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Teething

Advancement in the speciality of Paediatric Dentistry

Introduction

Children get their first teeth around the age of 6 months, and their last baby tooth around 30 months.  Around the time that they are teething, their immune systems are also changing.

Most kids this age also like to pick things up and put them in their mouths.  The change in the immune systems and the tendency to put things in their mouths make them more prone to feeling unwell.  Symptoms like fussiness, rash, drooling, runny nose, diarrhoea, and changes in sleeping and eating patterns are often blamed on teeth.  If your child has these symptoms, make sure that they are not suffering from other bacterial, viral or middle ear infections.  

Teeth development in children

Baby teeth form while the baby is still in the womb.  By the time the baby is born, all 20 baby teeth have formed and are hidden under the gums.  Baby teeth are also known as milk teeth, primary teeth or deciduous teeth.

Normal teething process

Most children get their first teeth between the ages of 4 to 15 months.  Teething takes about 8 days, which includes 4 days before and 3 days after the tooth comes through the gum.

erupting tooth

Sometimes you may see a blue-grey bubble on the gum where the tooth is about to come out.  This is called an eruption cyst and will usually go away without treatment.

eruption cyst second primary molar
eruption cyst adult lateral incisor

First set of teeth

Children have 10 teeth in the top jaw and 10 teeth in the bottom jaw.  Most kids get the full set of 20 baby teeth by the time they are 3 years old.  The four top and four bottom front teeth are called "incisors".  The pointy teeth on either side, two in the top jaw and two in the bottom jaw, are called "canines".  The four top and four bottom back teeth with flat chewing surfaces are called "molars".

primary anterior teeth maxillary primary teeth mandibular primary teeth

Tips for soothing sore gums

  • Massage
    Gently massage the sore gum with clean fingers or a soft, wet cloth.
  • Chilled (not frozen) teething rings or rusks
    The cold and the pressure from teething rings or rusks can make the gum feel better.  Unsweetened teething rusks or sugar-free teething biscuits can be given to children older than 6 months who have started eating solids.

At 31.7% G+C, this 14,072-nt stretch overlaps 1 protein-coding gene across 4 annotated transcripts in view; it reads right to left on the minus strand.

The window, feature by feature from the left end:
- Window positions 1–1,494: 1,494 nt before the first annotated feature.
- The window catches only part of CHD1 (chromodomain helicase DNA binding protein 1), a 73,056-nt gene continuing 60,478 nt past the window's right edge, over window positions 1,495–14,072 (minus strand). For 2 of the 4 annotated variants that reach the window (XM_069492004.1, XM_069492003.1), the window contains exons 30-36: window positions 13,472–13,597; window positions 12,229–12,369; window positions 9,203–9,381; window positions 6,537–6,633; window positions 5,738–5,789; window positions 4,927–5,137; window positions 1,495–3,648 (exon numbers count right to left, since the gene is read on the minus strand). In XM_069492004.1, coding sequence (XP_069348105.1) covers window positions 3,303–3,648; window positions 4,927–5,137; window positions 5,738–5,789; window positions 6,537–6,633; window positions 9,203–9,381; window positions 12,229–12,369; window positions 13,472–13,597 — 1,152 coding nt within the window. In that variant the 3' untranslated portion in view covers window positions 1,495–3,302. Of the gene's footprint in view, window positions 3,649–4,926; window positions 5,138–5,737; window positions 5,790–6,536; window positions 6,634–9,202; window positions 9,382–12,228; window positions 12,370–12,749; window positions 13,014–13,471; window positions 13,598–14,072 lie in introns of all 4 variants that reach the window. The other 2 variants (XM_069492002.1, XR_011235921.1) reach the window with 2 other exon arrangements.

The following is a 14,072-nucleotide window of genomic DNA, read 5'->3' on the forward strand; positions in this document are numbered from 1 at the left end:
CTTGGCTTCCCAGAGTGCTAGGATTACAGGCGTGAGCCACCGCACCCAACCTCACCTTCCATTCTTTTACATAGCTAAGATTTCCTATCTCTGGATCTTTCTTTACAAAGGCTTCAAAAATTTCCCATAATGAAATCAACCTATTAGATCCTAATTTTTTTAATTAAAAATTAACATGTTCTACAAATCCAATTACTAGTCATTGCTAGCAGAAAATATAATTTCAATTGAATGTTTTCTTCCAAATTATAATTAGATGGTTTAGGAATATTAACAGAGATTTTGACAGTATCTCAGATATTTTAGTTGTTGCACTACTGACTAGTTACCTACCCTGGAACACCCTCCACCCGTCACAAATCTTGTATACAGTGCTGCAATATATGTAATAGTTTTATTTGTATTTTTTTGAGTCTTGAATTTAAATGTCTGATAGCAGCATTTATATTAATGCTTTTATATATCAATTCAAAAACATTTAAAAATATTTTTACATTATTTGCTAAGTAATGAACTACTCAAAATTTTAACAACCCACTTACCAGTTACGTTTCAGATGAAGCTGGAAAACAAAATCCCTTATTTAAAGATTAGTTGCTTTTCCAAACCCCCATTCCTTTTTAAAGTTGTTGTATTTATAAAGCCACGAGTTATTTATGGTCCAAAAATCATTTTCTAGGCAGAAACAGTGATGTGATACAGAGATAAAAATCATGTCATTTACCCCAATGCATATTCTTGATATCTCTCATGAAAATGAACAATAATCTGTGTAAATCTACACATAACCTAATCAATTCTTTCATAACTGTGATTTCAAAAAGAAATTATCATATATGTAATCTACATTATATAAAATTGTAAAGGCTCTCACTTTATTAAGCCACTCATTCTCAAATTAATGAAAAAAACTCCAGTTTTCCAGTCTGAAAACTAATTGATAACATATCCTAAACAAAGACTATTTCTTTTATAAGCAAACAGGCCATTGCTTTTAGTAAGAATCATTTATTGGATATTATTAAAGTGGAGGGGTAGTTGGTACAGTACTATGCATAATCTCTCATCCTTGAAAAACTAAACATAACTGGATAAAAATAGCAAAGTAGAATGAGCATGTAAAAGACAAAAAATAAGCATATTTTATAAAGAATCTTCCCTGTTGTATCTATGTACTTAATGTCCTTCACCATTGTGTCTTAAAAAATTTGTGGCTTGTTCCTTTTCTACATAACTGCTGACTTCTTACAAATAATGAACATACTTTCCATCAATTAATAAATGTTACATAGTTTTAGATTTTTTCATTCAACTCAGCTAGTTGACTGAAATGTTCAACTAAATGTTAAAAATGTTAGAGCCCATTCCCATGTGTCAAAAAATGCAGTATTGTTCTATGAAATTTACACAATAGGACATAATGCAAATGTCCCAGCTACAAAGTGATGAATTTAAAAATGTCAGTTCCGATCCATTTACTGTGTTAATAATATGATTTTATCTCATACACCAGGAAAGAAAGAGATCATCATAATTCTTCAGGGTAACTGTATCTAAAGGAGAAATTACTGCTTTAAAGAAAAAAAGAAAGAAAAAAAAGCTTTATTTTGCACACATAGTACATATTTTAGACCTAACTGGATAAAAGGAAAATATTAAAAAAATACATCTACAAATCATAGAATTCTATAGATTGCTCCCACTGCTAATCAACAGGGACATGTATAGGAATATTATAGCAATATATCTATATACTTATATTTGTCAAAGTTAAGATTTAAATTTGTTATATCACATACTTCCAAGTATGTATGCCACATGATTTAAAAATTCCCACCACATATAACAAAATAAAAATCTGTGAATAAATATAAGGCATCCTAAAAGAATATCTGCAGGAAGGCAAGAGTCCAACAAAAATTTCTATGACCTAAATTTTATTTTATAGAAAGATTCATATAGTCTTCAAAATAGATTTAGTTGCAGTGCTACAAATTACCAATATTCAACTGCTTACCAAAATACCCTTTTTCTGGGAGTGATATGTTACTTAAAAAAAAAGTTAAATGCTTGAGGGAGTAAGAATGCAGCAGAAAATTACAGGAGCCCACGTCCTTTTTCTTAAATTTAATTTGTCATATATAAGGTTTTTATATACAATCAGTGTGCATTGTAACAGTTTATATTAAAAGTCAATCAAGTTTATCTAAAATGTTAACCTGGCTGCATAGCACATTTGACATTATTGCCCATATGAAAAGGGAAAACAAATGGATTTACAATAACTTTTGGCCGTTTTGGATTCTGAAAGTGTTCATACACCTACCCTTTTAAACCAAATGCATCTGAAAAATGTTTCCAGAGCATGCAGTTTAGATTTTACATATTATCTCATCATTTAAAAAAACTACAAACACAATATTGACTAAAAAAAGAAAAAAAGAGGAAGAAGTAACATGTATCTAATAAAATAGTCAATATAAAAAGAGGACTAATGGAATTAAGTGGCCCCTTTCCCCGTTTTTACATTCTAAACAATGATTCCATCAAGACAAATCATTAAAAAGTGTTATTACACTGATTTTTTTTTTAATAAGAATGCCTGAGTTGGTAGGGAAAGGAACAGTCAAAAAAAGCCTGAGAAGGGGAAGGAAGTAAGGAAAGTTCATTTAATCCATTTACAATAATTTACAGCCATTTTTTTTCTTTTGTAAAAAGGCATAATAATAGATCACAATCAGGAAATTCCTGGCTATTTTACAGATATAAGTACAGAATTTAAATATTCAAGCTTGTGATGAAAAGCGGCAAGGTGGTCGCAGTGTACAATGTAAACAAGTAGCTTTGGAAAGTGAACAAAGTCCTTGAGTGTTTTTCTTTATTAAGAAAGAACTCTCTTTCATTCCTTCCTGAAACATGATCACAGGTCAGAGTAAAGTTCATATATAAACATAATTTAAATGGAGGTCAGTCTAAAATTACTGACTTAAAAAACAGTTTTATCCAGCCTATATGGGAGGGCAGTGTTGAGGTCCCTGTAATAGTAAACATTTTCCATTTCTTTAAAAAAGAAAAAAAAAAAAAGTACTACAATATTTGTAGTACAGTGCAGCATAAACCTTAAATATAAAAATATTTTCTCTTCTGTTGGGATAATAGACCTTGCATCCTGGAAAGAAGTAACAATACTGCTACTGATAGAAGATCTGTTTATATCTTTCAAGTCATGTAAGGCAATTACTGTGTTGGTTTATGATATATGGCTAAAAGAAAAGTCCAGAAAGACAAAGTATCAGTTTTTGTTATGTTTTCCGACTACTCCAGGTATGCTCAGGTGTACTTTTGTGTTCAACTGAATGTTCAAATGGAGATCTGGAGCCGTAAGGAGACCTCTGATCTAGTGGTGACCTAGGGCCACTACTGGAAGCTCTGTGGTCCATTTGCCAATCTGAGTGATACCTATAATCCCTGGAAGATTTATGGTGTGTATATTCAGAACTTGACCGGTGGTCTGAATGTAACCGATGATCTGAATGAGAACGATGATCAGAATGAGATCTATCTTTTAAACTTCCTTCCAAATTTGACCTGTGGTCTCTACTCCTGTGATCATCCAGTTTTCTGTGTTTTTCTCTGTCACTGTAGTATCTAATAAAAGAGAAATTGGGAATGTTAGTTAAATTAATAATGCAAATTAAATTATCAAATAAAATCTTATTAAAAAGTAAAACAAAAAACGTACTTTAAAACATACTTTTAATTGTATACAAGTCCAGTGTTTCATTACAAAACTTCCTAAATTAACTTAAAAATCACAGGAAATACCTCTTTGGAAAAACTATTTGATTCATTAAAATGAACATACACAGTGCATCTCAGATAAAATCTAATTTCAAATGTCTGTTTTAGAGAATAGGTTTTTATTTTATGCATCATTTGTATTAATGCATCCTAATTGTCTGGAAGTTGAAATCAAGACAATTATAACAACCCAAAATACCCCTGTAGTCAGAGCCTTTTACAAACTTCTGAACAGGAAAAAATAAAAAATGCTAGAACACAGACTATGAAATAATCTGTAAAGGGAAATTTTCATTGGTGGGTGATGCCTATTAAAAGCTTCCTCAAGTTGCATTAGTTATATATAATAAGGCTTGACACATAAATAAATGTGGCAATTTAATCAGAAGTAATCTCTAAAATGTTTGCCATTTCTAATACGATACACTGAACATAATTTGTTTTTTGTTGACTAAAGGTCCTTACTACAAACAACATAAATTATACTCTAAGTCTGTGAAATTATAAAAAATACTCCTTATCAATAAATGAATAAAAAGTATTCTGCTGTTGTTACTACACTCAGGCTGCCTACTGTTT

It is important not to put plastic teething rings into boiling water or the dishwasher unless suggested by the manufacturer.
  • Pain medicines
    Paracetamol (e.g. Children's Panadol®) can be useful for pain relief.  Ibuprofen (e.g. Nurofen® for Children) may be more effective at relieving pain, but it is best to talk to your doctor before giving this to your child.
  • Dry the drool
    The skin around the mouth and the chin can become irritated when saliva pool around the area for a long time, and this can add to your child's discomfort.  Gently wipe this away with a soft cloth throughout the day.
  • Teething gels
    Common teething gels like Bonjela® can help with teething pain.  Before use, wipe the sore gum with soft cloth then rub the gel on 3-4 times a day, but no more often than 6 times a day. 

    Teething gels containing the ingredient "benzocaine" are not recommended for use in children.
  • Teething necklaces
    Amber teething rings or necklaces have become popular in recent years.  Amber beads are believed to release healing oil when they touch the skin, and this is thought to have a soothing effect when worn around the neck, wrist or ankle.  Unfortunately many are bought for children to chew on.  These products can be dangerous as your child can choke on the beads if they fall out from the string.  The necklaces can also cause strangulation.